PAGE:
My answer would be yes and no. Yes, in a way, we should absolutely be working towards that; working for justice and healing and truth, for communities and societies and governments which reflect Christ’s way. (I’ve said all this more fully elsewhere – see ‘And did those feet?’) But, as I argued in the previous article, we can’t impose this from above any more than we can impose Christian morality (whatever that is exactly) on a secular world. Theocracy certainly isn’t the way forward. And I don’t think any other form of human government or political system can bear the weight of such global messianic aspirations either. (Which I think was actually part of Theo’s original point about the British government.)
The problem with any kind of human government is, put simply, human nature. Any kind of parliament or leadership – global or local, religious or secular – runs the risk of human hubris, of the corrupting influence of power and wealth. It also inevitably carries the innate flaws and limitations common to all humans, even the most well-intentioned and benevolent.
As I said last time, the kind of kingdom rule that Jesus promises (and demands) is one of the first becoming last, a kind of bottom-up system where the least are the leaders, and those in positions of authority are the servants of all. It’s a little hard to imagine this working in any system of earthly human government involving humans as we are at the moment. The London boroughs of Lewisham and Greenwich do have as their motto ‘We govern by serving’, but from my experience of their operation that statement is more aspirational than actual.
Preparing for the future reign of love
So does that mean that we should just give up hope and wait for the kingdom to come? No indeed. There is plenty we can do here and now to prepare ourselves and the world for the servant reign of the Kingdom of heaven, the rule of love and mercy and mutual care. We can work and campaign for justice and peace, for mutual understanding and respect; we can stand with the poor and marginalised and downtrodden. We can build ties with groups of people who are different to us rather than building barriers.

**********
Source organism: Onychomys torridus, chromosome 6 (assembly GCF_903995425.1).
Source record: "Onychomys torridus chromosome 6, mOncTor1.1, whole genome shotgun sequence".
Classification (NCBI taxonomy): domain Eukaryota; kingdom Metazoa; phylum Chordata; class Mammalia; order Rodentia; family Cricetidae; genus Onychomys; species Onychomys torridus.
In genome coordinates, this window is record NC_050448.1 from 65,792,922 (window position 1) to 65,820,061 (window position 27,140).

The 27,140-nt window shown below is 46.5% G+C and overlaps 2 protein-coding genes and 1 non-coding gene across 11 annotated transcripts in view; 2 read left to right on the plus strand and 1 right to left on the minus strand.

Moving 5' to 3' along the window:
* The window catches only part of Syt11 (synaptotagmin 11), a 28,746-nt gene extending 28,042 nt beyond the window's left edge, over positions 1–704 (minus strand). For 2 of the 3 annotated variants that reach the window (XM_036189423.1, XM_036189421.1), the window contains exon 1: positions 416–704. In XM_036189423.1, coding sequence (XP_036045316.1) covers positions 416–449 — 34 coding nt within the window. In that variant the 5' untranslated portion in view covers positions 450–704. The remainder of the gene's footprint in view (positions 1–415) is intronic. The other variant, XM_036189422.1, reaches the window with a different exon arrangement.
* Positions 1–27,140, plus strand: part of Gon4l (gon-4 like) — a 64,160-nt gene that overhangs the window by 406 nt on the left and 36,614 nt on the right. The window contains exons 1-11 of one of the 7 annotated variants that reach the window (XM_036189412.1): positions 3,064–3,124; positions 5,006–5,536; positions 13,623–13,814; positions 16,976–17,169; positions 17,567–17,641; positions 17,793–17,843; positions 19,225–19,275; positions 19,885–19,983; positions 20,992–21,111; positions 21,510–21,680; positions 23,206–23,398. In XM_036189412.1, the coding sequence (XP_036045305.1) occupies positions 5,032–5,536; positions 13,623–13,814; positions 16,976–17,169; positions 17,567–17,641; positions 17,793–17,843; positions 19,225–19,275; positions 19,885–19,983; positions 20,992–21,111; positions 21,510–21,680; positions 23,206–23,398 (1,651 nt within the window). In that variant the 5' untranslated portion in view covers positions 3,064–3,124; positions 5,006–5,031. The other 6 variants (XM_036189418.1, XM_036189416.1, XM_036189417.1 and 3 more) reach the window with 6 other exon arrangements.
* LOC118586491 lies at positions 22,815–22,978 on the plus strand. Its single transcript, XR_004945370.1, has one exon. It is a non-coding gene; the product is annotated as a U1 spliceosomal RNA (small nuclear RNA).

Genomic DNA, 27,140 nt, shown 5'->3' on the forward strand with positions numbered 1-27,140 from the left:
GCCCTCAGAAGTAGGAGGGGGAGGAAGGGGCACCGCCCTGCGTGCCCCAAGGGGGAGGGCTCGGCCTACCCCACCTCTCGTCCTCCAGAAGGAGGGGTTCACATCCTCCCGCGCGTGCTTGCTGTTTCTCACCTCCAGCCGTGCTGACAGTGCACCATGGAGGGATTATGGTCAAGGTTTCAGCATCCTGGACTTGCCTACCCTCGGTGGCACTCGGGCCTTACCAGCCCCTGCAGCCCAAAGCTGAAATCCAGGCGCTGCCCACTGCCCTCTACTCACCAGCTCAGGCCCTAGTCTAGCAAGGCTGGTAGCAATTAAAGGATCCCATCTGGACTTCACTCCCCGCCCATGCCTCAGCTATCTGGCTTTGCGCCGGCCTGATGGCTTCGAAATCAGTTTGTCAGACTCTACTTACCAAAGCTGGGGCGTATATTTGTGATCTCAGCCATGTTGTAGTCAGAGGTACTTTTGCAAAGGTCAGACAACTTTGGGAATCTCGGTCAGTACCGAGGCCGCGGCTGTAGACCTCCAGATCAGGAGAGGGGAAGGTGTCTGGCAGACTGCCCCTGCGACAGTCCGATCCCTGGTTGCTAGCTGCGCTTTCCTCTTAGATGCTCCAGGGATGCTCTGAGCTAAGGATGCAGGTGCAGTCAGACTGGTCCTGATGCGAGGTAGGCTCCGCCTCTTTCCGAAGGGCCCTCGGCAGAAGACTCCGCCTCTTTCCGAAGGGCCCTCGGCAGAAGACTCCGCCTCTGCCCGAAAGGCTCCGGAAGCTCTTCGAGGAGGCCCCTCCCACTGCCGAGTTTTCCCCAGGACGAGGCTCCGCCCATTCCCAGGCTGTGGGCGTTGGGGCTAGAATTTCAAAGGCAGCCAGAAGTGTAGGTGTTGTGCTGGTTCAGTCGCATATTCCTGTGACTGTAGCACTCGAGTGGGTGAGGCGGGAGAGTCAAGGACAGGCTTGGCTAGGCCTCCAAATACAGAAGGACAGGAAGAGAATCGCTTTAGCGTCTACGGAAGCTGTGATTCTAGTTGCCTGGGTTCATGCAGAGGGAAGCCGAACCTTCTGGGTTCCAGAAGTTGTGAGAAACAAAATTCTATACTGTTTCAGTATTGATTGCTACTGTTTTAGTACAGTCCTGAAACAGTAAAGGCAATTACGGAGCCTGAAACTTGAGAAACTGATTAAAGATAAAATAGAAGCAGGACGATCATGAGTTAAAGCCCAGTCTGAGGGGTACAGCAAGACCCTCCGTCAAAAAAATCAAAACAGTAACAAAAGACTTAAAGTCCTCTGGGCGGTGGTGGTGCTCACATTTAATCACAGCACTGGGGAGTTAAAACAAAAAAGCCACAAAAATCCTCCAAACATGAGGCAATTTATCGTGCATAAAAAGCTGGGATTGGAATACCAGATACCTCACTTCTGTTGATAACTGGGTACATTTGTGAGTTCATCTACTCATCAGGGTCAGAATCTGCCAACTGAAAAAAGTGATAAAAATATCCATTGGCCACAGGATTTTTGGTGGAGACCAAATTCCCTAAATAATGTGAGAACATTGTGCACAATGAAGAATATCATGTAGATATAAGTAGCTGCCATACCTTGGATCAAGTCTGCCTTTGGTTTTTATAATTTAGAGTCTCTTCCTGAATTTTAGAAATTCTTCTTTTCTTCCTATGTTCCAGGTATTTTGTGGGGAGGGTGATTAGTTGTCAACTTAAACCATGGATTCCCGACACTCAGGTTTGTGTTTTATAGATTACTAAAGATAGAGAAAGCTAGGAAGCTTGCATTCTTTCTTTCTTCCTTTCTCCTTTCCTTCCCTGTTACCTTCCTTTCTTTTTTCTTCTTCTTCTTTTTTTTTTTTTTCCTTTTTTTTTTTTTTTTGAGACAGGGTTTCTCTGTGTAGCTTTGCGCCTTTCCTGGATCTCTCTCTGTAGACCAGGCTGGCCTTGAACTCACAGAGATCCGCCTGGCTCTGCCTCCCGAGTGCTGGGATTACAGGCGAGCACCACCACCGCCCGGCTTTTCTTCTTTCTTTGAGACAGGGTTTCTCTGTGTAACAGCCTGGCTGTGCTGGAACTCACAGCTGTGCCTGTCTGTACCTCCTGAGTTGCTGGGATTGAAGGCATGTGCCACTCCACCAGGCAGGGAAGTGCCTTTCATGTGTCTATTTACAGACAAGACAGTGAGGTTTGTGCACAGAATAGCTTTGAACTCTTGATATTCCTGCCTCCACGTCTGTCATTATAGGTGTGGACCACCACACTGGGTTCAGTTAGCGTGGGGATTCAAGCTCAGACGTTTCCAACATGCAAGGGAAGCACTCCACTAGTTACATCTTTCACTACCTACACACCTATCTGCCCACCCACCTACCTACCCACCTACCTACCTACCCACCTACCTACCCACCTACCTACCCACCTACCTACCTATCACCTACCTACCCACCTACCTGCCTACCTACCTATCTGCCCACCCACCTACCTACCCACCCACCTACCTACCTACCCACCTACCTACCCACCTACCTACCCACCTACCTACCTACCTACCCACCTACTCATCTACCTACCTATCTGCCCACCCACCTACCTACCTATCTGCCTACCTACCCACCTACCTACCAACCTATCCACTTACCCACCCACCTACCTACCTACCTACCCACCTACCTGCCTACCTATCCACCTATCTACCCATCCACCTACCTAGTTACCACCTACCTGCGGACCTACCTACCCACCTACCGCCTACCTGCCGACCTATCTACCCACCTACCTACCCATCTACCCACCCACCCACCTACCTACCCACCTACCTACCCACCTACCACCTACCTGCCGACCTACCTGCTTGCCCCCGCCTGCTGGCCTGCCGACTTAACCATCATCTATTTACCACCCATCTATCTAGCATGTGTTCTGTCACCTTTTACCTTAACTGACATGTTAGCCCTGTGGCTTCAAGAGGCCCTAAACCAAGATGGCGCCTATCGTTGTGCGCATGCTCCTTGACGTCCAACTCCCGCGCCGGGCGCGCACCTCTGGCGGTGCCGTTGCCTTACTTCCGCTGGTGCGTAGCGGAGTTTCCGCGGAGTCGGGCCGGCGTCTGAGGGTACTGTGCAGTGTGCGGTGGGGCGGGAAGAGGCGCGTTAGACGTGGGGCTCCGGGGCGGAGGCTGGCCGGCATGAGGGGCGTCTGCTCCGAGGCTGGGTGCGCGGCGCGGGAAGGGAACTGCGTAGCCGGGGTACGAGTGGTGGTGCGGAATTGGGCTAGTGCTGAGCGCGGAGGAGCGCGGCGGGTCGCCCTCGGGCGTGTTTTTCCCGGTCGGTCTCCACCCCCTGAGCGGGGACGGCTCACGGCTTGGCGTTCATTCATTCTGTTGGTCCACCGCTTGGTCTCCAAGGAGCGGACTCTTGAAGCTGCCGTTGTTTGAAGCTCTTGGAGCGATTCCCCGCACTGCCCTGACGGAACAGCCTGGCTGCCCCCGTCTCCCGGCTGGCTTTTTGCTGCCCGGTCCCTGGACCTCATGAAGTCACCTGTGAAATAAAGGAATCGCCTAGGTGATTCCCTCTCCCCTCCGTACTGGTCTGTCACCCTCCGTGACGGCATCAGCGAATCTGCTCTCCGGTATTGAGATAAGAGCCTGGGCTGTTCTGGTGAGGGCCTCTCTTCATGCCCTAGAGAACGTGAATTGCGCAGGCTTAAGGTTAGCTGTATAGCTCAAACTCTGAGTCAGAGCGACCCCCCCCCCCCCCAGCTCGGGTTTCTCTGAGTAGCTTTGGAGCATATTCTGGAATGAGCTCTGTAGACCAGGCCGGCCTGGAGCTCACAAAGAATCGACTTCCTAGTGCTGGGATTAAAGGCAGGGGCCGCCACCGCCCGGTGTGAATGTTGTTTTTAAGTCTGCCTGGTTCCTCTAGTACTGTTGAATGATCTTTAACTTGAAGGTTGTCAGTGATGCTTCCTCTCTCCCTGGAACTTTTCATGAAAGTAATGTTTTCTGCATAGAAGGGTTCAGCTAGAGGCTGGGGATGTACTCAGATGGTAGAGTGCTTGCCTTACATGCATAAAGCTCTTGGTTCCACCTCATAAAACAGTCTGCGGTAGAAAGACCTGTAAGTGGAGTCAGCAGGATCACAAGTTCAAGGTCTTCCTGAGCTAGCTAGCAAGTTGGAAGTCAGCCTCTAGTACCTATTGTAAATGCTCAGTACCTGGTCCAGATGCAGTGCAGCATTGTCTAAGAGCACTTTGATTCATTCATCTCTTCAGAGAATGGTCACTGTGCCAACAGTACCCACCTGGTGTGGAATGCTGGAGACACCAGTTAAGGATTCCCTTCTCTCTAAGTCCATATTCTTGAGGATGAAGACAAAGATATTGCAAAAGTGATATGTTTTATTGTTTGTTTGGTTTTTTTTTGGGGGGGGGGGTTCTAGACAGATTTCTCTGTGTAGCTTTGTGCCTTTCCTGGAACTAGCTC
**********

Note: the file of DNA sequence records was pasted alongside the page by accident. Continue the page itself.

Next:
But to what extent can all this be done at government level? How much should human governments be seeking to mirror the future politics and economics, the social and governmental structures of the coming Kingdom of heaven? How far can we here and now start to create the kind of local, national and international structures and systems that will not be out of place in the redeemed and resurrected Earth where Christ is all in all, reigning in love with his saints beside him?
Sadly I just don’t believe that human governments or societies can here and now fully reflect the kingdom of God, or that national and international politics can be conducted according to that framework. That can only happen when the hearts and minds of all their members and citizens have been changed, redeemed, made new. We can make steps towards it, but it will remain a distant aspiration. We can’t build the kingdom of heaven by human politics.
Incidentally, when Jesus controversially said ‘the poor you will always have with you’, I wonder if he also meant ‘self-interested politics you will always have with you’ – until the Kingdom comes. In this present age and present world system there will always be inequality, injustice and poverty because humanity, and human governments, will always operate first on self-interest. But one day the meek will inherit the earth and all this will be turned upside-down.
So unfortunately, and for the time being at least, I would probably say that questions like Britain’s membership of the EU may still have to be decided on more pragmatic and less ideological or theological grounds. But in the meantime, Christians (and others) can work their socks off to build a better world from the roots up, following the call of God to personal and communal transformation, preparing ourselves and the wider world for the day when love and mercy reign and Christ is all in all. The church has a huge role to play in all this, leading a quiet revolution to transform society from the ground up.
I may be completely wrong though – in one sense I hope I am. Maybe the church can and should work to influence political decisions – not in a self-interested or agenda-driven way, but by calling politicians back to their better natures, to look beyond self-interest or merely local interest to the good of the wider world and especially of the poor and marginalised.
Sorry Theo – we wouldn’t have any of these problems if dogs were in charge.
- And did those feet? Patriotism and the kingdom of God
- Should Christians stay out of politics?
- Consigning Christendom to history